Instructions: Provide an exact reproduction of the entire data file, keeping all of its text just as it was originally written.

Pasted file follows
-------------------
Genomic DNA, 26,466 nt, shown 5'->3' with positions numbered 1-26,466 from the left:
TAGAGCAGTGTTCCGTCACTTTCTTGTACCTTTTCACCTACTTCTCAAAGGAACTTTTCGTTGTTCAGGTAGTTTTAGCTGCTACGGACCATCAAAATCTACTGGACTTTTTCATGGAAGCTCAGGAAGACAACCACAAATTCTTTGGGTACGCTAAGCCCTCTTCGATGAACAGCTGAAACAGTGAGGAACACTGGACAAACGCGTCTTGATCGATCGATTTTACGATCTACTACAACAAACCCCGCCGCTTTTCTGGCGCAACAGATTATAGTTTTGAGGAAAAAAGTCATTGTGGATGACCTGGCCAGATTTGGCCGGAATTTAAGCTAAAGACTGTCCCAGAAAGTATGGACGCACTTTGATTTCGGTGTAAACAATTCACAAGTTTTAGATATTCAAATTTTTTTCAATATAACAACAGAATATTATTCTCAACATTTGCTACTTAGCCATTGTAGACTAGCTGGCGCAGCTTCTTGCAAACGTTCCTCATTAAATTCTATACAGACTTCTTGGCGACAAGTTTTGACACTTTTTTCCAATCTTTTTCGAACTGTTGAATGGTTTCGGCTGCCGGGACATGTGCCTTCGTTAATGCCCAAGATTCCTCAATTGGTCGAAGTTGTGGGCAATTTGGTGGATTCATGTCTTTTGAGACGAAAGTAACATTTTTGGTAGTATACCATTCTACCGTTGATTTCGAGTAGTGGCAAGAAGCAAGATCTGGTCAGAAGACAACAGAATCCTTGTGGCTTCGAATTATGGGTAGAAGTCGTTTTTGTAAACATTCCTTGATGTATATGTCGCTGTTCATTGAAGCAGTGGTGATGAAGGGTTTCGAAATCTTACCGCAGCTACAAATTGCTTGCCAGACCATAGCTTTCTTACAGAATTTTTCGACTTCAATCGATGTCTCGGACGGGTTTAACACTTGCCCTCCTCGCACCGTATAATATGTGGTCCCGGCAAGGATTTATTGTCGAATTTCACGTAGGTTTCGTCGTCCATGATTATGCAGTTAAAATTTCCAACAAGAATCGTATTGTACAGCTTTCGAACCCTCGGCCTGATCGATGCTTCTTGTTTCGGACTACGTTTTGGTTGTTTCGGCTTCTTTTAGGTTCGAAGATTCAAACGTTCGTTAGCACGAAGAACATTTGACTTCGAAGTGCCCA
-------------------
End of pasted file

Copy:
Genomic DNA, 26,466 nt, shown 5'->3' with positions numbered 1-26,466 from the left:
TAGAGCAGTGTTCCGTCACTTTCTTGTACCTTTTCACCTACTTCTCAAAGGAACTTTTCGTTGTTCAGGTAGTTTTAGCTGCTACGGACCATCAAAATCTACTGGACTTTTTCATGGAAGCTCAGGAAGACAACCACAAATTCTTTGGGTACGCTAAGCCCTCTTCGATGAACAGCTGAAACAGTGAGGAACACTGGACAAACGCGTCTTGATCGATCGATTTTACGATCTACTACAACAAACCCCGCCGCTTTTCTGGCGCAACAGATTATAGTTTTGAGGAAAAAAGTCATTGTGGATGACCTGGCCAGATTTGGCCGGAATTTAAGCTAAAGACTGTCCCAGAAAGTATGGACGCACTTTGATTTCGGTGTAAACAATTCACAAGTTTTAGATATTCAAATTTTTTTCAATATAACAACAGAATATTATTCTCAACATTTGCTACTTAGCCATTGTAGACTAGCTGGCGCAGCTTCTTGCAAACGTTCCTCATTAAATTCTATACAGACTTCTTGGCGACAAGTTTTGACACTTTTTTCCAATCTTTTTCGAACTGTTGAATGGTTTCGGCTGCCGGGACATGTGCCTTCGTTAATGCCCAAGATTCCTCAATTGGTCGAAGTTGTGGGCAATTTGGTGGATTCATGTCTTTTGAGACGAAAGTAACATTTTTGGTAGTATACCATTCTACCGTTGATTTCGAGTAGTGGCAAGAAGCAAGATCTGGTCAGAAGACAACAGAATCCTTGTGGCTTCGAATTATGGGTAGAAGTCGTTTTTGTAAACATTCCTTGATGTATATGTCGCTGTTCATTGAAGCAGTGGTGATGAAGGGTTTCGAAATCTTACCGCAGCTACAAATTGCTTGCCAGACCATAGCTTTCTTACAGAATTTTTCGACTTCAATCGATGTCTCGGACGGGTTTAACACTTGCCCTCCTCGCACCGTATAATATGTGGTCCCGGCAAGGATTTATTGTCGAATTTCACGTAGGTTTCGTCGTCCATGATTATGCAGTTAAAATTTCCAACAAGAATCGTATTGTACAGCTTTCGAACCCTCGGCCTGATCGATGCTTCTTGTTTCGGACTACGTTTTGGTTGTTTCGGCTTCTTTTAGGTTCGAAGATTCAAACGTTCGTTAGCACGAAGAACATTTGACTTCGAAGTGCCCA